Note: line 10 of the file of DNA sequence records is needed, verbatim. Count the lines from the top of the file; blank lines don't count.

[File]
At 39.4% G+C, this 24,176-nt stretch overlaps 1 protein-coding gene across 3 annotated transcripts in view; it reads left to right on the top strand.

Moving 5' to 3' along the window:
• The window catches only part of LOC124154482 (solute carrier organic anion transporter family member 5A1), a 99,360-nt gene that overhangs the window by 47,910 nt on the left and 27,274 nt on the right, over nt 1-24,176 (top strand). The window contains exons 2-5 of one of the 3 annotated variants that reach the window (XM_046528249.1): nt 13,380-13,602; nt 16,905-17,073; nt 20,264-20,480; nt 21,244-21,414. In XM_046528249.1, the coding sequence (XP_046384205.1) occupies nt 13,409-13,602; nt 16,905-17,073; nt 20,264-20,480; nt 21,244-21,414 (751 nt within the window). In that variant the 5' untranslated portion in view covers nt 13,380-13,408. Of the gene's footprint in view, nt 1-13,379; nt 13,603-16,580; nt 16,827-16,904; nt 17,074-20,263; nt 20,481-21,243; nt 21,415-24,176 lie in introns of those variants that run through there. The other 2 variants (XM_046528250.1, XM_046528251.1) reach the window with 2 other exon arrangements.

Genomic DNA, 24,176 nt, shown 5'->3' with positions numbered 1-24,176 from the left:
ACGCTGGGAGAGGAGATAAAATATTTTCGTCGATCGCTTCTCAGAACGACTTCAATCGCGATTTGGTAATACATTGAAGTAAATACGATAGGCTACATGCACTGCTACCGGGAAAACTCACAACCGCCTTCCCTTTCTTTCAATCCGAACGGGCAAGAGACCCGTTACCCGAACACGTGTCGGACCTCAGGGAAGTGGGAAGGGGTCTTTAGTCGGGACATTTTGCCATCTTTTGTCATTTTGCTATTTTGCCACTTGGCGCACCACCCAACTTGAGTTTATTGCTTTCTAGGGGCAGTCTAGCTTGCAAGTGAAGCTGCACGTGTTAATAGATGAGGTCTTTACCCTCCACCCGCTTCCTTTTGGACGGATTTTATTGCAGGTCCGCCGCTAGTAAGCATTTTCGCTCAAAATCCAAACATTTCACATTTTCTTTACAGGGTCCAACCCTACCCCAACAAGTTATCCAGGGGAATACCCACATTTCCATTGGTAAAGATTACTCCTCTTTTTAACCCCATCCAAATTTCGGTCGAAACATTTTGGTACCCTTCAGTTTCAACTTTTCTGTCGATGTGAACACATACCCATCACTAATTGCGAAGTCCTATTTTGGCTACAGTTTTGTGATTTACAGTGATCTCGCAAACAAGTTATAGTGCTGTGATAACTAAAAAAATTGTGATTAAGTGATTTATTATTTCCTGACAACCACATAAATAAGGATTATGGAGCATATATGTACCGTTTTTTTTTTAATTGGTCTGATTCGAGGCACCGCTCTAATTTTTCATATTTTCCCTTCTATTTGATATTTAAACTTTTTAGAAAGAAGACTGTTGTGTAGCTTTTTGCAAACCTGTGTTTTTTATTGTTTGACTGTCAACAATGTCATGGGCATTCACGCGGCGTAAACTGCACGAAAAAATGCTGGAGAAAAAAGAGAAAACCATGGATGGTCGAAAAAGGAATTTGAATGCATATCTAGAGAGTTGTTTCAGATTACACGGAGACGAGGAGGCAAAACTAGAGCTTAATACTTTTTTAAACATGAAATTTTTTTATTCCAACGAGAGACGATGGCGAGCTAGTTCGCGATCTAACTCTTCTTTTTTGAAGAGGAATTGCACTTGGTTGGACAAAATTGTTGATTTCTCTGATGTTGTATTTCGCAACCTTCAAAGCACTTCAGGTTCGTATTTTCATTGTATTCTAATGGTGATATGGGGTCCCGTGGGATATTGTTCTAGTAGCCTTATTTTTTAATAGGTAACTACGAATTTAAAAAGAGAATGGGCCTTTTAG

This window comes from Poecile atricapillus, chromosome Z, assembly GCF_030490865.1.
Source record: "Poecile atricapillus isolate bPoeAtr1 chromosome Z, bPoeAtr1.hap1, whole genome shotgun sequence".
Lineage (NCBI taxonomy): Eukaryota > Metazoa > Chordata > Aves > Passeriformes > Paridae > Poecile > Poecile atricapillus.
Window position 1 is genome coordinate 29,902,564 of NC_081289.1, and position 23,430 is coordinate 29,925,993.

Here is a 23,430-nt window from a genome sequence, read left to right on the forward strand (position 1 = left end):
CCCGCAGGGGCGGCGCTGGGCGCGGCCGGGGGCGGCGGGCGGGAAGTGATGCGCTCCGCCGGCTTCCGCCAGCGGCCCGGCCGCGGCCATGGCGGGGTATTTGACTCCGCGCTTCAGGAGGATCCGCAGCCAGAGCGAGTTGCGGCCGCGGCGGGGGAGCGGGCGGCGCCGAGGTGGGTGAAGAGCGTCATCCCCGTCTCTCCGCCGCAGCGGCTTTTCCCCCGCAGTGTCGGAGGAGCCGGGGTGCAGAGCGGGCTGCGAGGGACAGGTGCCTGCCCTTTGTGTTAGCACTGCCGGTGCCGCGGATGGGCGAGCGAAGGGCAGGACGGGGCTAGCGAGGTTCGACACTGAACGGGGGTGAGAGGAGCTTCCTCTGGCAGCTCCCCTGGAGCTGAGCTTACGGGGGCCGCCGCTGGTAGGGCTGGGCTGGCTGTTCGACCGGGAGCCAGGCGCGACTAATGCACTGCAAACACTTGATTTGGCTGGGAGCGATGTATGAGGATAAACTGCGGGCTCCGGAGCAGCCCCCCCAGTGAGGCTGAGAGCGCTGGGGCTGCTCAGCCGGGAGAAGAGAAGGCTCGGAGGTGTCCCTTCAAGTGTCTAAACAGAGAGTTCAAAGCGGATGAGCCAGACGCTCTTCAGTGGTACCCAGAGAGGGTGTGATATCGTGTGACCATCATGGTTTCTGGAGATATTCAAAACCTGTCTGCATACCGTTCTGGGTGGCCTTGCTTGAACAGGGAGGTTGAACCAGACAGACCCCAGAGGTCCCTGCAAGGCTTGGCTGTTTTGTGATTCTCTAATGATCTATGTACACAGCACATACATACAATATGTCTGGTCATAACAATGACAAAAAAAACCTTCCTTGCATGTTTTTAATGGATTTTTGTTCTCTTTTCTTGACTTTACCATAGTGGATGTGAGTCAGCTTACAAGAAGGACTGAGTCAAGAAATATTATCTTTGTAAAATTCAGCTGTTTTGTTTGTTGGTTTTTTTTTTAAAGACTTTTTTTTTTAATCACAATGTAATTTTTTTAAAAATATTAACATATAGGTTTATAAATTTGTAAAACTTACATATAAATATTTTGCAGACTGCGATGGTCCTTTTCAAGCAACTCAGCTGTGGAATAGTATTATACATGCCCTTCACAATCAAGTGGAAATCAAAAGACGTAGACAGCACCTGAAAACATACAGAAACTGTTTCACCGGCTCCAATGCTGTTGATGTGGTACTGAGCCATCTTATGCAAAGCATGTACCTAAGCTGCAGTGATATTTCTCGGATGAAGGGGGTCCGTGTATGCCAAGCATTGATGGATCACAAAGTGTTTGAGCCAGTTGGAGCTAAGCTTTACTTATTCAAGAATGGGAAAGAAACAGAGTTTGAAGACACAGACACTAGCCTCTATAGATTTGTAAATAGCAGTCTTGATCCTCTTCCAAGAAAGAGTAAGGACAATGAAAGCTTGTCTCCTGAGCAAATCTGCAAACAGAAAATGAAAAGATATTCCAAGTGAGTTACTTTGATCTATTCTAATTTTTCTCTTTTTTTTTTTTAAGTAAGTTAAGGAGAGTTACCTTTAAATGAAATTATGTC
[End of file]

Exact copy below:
Here is a 23,430-nt window from a genome sequence, read left to right on the forward strand (position 1 = left end):